… vowing to press on with their demands for Yanukovich’s resignation and parliamentary action to curb presidential powers, protesters marched toward parliament on Tuesday afternoon to press for restoration of the 2004 constitution that was amended after Yanukovich was elected in 2010. The demonstration turned angry when the Party of the Regions postponed debate on the legislative changes demanded by the opposition and police tried to block the estimated 20,000-strong procession from entering the parliament building.


BANGKOK — Four people, including a police officer, were killed and at least 64 were injured on Tuesday as antigovernment demonstrators resisted attempts by thousands of riot police officers to dislodge them from the streets surrounding the prime minister’s office.

Protesters, who for the past three months have sought to overthrow the government of Prime Minister Yingluck Shinawatra and have hampered elections, remained defiant as thousands of officers cleared away barricades that protesters had erected on a bridge near key government offices.


CARACAS — Tens of thousands of protesters flooded the streets of Venezuela’s capital on Tuesday after troops arrested opposition leader Leopoldo Lopez on charges of fomenting unrest against the government and violence that has killed at least four people.

White-clad demonstrators blocked traffic in the streets of Caracas as a security vehicle holding the 42-year-old Harvard-educated economist crawled at a snail’s pace after he surrendered to security forces during an opposition rally.

Lopez’s arrest could galvanize the opposition and spur more street demonstrations against President Nicolas Maduro, though there is no immediate sign the protests will topple the socialist leader.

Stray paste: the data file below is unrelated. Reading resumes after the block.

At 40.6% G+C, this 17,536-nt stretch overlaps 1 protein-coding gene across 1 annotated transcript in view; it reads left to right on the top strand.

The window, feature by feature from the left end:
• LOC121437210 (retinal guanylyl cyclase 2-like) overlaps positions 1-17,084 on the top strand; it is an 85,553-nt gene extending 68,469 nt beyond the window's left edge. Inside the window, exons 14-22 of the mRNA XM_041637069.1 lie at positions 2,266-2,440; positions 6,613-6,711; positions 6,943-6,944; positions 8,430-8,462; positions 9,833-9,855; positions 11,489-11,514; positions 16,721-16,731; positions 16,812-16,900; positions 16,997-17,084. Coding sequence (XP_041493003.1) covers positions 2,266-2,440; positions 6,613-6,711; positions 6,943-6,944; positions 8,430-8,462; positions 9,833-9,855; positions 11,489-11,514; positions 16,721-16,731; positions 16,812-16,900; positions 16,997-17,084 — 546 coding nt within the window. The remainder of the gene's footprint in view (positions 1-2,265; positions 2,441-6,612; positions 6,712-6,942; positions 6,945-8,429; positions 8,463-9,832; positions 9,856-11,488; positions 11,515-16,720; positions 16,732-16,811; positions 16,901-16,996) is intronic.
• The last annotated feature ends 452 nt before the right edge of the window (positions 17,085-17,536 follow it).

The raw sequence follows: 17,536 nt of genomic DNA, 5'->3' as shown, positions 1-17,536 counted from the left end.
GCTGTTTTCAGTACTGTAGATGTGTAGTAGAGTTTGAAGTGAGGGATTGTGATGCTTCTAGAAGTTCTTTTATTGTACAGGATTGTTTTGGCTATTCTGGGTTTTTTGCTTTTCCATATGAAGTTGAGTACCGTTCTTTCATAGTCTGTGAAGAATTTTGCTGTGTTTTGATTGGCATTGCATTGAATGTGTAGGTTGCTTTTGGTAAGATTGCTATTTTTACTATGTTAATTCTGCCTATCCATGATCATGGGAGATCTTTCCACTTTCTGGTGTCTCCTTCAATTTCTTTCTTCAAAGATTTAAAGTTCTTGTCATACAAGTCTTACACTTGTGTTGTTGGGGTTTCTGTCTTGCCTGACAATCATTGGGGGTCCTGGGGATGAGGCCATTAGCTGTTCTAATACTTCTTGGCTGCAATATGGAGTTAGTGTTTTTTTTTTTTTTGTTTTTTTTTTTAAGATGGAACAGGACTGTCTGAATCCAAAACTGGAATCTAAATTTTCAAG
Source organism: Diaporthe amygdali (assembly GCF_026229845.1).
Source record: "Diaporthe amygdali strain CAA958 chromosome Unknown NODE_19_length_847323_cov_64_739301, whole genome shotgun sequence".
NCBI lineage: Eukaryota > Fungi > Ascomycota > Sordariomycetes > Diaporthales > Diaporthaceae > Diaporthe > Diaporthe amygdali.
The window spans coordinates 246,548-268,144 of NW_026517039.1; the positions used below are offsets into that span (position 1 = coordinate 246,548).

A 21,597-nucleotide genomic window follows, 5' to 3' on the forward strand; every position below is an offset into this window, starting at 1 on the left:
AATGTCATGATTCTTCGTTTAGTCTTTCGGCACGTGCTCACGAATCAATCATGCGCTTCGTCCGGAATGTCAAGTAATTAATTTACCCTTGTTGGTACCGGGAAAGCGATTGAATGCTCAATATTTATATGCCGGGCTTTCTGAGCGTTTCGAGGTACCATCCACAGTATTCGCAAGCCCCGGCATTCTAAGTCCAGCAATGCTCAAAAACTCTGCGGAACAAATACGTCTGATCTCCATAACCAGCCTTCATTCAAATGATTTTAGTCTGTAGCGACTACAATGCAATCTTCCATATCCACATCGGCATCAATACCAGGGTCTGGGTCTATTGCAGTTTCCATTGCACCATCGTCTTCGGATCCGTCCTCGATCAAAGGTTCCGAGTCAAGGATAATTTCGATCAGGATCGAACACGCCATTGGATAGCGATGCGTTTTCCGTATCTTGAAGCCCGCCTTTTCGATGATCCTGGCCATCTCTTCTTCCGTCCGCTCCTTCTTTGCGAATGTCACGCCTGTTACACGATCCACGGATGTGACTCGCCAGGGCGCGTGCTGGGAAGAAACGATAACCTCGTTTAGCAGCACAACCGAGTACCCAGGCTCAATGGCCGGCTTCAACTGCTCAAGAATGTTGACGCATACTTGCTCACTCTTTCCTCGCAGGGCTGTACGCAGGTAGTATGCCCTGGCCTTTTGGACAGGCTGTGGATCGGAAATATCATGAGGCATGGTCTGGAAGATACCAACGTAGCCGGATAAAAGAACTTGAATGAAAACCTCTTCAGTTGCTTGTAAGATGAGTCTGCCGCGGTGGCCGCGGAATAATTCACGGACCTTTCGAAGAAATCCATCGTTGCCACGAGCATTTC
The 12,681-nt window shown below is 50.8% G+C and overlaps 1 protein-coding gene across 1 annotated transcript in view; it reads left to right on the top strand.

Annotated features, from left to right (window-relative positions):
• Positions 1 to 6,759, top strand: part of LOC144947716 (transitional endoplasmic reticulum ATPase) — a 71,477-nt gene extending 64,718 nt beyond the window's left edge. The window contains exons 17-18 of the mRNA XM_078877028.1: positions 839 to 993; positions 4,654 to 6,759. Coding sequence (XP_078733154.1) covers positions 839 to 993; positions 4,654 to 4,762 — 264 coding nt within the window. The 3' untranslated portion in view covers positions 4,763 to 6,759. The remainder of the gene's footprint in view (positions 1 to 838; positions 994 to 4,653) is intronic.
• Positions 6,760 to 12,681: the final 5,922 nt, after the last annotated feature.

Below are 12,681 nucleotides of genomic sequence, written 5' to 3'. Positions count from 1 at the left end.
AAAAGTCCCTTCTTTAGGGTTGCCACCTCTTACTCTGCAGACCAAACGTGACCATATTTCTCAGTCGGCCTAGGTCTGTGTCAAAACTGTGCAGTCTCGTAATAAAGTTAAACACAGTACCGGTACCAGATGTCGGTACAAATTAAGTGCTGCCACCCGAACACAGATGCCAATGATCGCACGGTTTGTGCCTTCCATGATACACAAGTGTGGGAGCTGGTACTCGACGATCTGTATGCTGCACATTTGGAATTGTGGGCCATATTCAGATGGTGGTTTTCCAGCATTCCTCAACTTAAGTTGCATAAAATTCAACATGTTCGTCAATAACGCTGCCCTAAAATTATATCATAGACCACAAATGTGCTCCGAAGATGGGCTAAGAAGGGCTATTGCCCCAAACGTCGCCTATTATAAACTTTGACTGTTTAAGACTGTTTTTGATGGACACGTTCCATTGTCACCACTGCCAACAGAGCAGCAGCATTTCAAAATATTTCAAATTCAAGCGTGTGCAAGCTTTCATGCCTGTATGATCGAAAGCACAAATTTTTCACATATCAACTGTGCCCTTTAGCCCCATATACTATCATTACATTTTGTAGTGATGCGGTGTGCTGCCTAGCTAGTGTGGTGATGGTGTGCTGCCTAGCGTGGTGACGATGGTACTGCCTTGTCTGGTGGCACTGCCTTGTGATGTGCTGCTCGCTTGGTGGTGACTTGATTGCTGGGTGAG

Thailand “Shallow News in Depth” Tries to Lance the Boil of Conflict

Nice article by Thomas Fuller in Bangkok, in the NY Times, about a new YouTube distributed show in the Jon Stewart Daily Show style, taking on the ironies and dangers of Thailand’s current problems.

“If you take seriously everything happening in Thai society, you will go mad,” said Winyu Wongsurawat, the co-host of the show.

Irony is in plentiful supply in Thailand today: A billionaire tycoon is praised as the champion of the poor. A scandal-tainted politician leads a mass movement against corruption. Protesters declare that they need to block elections to save democracy.

Good for them — and we all hope oppositional forces can find a way to answers that don’t involve the suffering of thousands.


State of Emergency Declared in Thailand

Thailand’s government on Tuesday declared a state of emergency in Bangkok and surrounding areas to cope with protests that have stirred up violent attacks.

Labor Minister Chalerm Yubumrung announced that the measure would take effect Wednesday and continue for 60 days.

Protest leader Suthep Thaugsuban, in a speech to followers, questioned whether the declaration was justified, saying the demonstrators had peaceful.

“Is it right for them to use the emergency decree to declare a state of emergency to come and deal with us? Come and get us,” he declared to an enthusiastic crowd of hundreds at a park in downtown Bangkok. Thousands more are encamped at other locations in the capital.

Thailand Police

The emergency decree greatly expands the power of security forces to issue orders and search, arrest and detain people, with limited judicial and parliamentary oversight. The areas covered had already been placed under tougher-than-normal security under the country’s Internal Security Act.